Shared values

11 November 2017

Dominique Turck, chair of the European Food Standards Agency’s NDA Panel, and Valeriu Curtui, head of its Nutrition Unit, explain the thinking behind dietary reference values in a preface to a recent report.

Dietary reference values (DRVs) describe the complete set of nutrient reference value ranges – comprising population reference intakes (PRIs), average requirements (ARs), adequate intakes (AIs) and reference intake (RIs) – for macronutrients. These indicate how much of something must be regularly consumed to maintain health in an otherwise healthy individual (or population).

They rest on the assumption that the requirements for energy and all other nutrients are already satisfied. DRVs also include tolerable upper intake levels (ULs), which represent the maximum average daily intake level of nutrients considered to be unlikely to pose a risk of adverse health effects.

DRVs are a key concept in nutrition. They provide the scientific bases upon which nutrition recommendations are built. They are the references used in diet assessment and diet planning, at the population and individual level, and serve as the foundation for reference values in food labelling and dietary guidelines. For these reasons, they are helpful to health professionals, scientists, risk managers, and policymakers and many others, as well as to the wider industry.

Guided by science

In 2005, the European Commission asked the European Food Standards Agency (EFSA) to review the advice of the Scientific Committee for Food (SCF) on DRVs for the European population, to ensure that action on nutrition was underpinned by the latest scientific evidence.

The task was entrusted to the EFSA Panel on Dietetic Products, Nutrition and Allergies (NDA). The panel set the foundations for this task in an inaugural opinion published in 2010, which addressed the general principles for deriving and applying DRVs. A total of 32 scientific opinions were then published over seven years, covering water, fats, carbohydrates and dietary fibre, protein, energy, as well as 14 vitamins and 13 minerals.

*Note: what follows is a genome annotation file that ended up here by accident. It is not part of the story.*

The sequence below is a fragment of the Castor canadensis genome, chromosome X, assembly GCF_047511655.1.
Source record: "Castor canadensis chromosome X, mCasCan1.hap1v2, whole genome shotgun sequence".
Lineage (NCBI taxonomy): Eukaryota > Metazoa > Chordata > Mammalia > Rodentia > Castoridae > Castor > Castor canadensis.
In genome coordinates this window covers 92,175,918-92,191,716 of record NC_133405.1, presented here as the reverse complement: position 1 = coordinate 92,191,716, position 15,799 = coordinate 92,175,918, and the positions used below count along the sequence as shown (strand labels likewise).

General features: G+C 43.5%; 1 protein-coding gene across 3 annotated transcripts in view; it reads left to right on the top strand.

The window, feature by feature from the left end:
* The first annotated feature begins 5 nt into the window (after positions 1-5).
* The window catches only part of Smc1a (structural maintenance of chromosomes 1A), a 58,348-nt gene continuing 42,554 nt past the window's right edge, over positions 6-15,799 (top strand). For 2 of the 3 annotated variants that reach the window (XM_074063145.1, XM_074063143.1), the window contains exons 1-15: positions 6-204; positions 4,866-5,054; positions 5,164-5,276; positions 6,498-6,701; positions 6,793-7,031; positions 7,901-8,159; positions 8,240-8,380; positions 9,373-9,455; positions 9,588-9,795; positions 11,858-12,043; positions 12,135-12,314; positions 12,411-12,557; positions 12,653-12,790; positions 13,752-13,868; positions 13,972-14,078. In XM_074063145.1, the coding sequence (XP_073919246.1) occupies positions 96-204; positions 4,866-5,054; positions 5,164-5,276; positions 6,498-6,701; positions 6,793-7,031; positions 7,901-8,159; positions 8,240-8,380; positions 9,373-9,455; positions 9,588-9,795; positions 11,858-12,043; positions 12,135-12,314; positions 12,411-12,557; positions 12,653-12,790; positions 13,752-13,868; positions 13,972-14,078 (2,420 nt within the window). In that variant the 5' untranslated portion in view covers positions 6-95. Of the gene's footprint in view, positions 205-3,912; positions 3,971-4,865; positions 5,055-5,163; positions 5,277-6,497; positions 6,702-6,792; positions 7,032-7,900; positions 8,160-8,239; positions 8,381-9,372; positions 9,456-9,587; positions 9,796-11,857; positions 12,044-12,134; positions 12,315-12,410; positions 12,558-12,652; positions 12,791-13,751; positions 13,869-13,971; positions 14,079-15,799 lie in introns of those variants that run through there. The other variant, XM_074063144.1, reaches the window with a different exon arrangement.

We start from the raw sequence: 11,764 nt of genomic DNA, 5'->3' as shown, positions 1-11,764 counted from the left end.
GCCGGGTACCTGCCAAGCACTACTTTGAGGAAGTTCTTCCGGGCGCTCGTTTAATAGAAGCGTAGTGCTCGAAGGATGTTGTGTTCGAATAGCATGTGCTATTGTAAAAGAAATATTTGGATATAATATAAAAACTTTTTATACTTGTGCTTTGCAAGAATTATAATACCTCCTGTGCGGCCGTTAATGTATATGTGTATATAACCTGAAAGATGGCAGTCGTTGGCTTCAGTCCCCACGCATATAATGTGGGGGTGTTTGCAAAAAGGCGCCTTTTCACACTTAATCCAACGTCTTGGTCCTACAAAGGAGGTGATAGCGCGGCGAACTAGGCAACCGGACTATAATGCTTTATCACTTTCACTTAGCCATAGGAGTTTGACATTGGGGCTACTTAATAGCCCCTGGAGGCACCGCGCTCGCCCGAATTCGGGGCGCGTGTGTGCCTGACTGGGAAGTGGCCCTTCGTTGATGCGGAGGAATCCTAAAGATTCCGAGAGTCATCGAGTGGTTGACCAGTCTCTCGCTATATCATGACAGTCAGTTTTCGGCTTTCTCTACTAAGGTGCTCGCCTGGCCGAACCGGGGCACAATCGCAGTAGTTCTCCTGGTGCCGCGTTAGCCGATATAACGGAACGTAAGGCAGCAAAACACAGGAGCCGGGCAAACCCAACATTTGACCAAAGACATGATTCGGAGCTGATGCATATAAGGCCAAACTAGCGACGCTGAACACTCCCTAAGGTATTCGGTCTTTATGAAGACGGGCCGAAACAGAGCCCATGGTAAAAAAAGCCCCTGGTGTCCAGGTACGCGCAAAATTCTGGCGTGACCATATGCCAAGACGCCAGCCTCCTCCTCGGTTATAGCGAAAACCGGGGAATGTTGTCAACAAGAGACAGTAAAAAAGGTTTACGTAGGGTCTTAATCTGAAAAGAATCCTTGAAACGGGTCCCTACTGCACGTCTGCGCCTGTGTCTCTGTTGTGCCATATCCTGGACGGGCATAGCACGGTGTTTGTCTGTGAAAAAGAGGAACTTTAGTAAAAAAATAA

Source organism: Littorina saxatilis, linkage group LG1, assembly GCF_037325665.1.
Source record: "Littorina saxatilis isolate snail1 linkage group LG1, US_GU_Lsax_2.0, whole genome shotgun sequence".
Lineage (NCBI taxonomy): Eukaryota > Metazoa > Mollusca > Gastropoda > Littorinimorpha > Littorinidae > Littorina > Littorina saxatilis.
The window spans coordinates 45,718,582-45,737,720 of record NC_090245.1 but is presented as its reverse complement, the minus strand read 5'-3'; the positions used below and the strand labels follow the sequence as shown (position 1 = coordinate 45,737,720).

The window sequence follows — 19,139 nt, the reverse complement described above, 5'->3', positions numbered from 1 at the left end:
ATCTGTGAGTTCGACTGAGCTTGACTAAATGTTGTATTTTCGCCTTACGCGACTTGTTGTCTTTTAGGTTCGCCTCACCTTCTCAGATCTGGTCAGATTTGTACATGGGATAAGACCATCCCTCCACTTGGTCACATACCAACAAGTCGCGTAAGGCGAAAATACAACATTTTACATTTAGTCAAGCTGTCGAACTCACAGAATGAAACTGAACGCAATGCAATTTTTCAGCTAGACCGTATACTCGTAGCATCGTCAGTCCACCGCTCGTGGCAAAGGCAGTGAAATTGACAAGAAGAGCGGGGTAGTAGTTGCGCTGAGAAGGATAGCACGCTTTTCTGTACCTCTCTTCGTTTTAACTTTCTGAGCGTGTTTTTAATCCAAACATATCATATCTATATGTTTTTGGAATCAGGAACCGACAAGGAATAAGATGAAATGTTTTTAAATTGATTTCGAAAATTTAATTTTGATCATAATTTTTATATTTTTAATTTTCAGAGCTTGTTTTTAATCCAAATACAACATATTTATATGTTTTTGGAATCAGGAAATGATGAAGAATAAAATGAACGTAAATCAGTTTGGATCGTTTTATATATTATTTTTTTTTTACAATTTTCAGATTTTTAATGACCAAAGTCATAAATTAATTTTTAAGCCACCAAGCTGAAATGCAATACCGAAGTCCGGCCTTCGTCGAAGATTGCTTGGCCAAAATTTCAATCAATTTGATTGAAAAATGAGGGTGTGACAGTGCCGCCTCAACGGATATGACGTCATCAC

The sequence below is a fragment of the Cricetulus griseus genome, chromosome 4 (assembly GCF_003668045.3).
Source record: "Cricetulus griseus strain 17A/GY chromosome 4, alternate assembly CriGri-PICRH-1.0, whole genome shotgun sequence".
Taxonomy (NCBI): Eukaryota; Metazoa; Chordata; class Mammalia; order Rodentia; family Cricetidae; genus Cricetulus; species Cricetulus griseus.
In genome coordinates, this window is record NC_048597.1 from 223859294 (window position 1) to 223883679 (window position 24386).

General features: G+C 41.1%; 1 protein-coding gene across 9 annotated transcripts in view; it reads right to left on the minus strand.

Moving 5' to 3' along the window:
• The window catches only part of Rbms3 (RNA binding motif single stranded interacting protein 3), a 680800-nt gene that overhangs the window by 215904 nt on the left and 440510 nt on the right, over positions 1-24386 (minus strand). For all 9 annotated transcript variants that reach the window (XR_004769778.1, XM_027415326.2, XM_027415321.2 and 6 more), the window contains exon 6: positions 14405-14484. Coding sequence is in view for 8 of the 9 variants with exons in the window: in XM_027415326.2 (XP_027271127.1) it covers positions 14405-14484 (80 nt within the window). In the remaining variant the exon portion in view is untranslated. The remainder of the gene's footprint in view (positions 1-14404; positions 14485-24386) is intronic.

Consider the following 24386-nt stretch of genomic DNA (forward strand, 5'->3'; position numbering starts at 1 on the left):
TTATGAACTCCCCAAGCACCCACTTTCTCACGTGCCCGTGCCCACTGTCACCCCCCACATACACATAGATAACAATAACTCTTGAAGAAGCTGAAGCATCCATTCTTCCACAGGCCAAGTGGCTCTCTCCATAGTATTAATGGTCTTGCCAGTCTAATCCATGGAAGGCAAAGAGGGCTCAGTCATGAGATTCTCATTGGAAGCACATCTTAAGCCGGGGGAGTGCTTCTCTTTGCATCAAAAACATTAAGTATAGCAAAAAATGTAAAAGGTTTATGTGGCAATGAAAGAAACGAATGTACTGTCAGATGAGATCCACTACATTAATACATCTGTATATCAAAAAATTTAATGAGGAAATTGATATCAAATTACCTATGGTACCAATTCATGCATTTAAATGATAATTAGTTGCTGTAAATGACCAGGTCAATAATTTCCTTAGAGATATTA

EFSA’s opinions on DRVs share a common structure, which is reflected by the process by which DRVs are set. Initial sections provide background information on the nutrient under consideration, addressing its chemistry, functions, physiology and metabolism; its interaction with other nutrients; as well as a review of available biomarkers of intake and status.

Data on sources of the nutrient and its intake in European countries are then summarised, gathered from national reports or derived from EFSA Comprehensive European Food Consumption databases.

Each opinion also compiles an overview of DRVs and recommendations set by other bodies. The panel then reviews literature on the physiological needs of the nutrient, as well as its association with health, including the risk of chronic diseases, in order to identify criteria upon which to base the DRVs. Finally, the evidence is integrated and and DRVs are derived where possible.

Because of the length of the individual opinions, summaries of them have been assembled, together with tables and annexes. These provide an overview of the outcome of EFSA’s deliberations, for easy reference purposes.

The full EFSA report is available online at


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